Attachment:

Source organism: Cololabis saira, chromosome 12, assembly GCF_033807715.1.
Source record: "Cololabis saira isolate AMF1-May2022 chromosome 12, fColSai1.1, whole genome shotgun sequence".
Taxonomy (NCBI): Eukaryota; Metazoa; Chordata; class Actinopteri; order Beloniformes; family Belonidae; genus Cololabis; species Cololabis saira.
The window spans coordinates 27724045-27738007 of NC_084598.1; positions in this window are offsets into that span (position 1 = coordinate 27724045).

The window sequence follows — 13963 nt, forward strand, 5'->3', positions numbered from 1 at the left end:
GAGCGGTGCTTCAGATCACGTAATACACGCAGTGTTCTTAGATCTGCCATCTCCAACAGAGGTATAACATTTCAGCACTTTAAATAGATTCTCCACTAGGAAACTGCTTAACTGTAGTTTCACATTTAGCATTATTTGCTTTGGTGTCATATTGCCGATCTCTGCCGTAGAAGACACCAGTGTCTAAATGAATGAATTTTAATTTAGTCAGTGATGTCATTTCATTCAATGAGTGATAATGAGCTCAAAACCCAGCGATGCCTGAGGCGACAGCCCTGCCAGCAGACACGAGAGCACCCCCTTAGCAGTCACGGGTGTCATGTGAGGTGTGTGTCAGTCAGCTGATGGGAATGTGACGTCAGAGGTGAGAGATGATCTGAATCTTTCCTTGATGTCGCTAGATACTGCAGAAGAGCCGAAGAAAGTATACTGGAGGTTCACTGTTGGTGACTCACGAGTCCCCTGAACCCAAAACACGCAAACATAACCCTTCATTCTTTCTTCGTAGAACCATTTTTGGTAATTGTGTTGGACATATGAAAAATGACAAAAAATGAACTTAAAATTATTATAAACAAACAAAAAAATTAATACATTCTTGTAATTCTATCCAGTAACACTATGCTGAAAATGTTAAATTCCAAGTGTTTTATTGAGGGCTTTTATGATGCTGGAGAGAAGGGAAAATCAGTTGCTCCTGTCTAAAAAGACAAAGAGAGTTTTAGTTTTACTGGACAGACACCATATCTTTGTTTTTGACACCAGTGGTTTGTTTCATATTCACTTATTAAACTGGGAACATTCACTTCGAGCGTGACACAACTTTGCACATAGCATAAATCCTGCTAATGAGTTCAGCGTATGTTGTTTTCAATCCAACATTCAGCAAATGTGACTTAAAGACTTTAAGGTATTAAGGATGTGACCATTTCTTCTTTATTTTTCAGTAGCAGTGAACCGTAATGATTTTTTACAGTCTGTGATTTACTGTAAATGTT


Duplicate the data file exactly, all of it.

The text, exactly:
Source organism: Cololabis saira, chromosome 12, assembly GCF_033807715.1.
Source record: "Cololabis saira isolate AMF1-May2022 chromosome 12, fColSai1.1, whole genome shotgun sequence".
Taxonomy (NCBI): Eukaryota; Metazoa; Chordata; class Actinopteri; order Beloniformes; family Belonidae; genus Cololabis; species Cololabis saira.
The window spans coordinates 27724045-27738007 of NC_084598.1; positions in this window are offsets into that span (position 1 = coordinate 27724045).

The window sequence follows — 13963 nt, forward strand, 5'->3', positions numbered from 1 at the left end:
GAGCGGTGCTTCAGATCACGTAATACACGCAGTGTTCTTAGATCTGCCATCTCCAACAGAGGTATAACATTTCAGCACTTTAAATAGATTCTCCACTAGGAAACTGCTTAACTGTAGTTTCACATTTAGCATTATTTGCTTTGGTGTCATATTGCCGATCTCTGCCGTAGAAGACACCAGTGTCTAAATGAATGAATTTTAATTTAGTCAGTGATGTCATTTCATTCAATGAGTGATAATGAGCTCAAAACCCAGCGATGCCTGAGGCGACAGCCCTGCCAGCAGACACGAGAGCACCCCCTTAGCAGTCACGGGTGTCATGTGAGGTGTGTGTCAGTCAGCTGATGGGAATGTGACGTCAGAGGTGAGAGATGATCTGAATCTTTCCTTGATGTCGCTAGATACTGCAGAAGAGCCGAAGAAAGTATACTGGAGGTTCACTGTTGGTGACTCACGAGTCCCCTGAACCCAAAACACGCAAACATAACCCTTCATTCTTTCTTCGTAGAACCATTTTTGGTAATTGTGTTGGACATATGAAAAATGACAAAAAATGAACTTAAAATTATTATAAACAAACAAAAAAATTAATACATTCTTGTAATTCTATCCAGTAACACTATGCTGAAAATGTTAAATTCCAAGTGTTTTATTGAGGGCTTTTATGATGCTGGAGAGAAGGGAAAATCAGTTGCTCCTGTCTAAAAAGACAAAGAGAGTTTTAGTTTTACTGGACAGACACCATATCTTTGTTTTTGACACCAGTGGTTTGTTTCATATTCACTTATTAAACTGGGAACATTCACTTCGAGCGTGACACAACTTTGCACATAGCATAAATCCTGCTAATGAGTTCAGCGTATGTTGTTTTCAATCCAACATTCAGCAAATGTGACTTAAAGACTTTAAGGTATTAAGGATGTGACCATTTCTTCTTTATTTTTCAGTAGCAGTGAACCGTAATGATTTTTTACAGTCTGTGATTTACTGTAAATGTT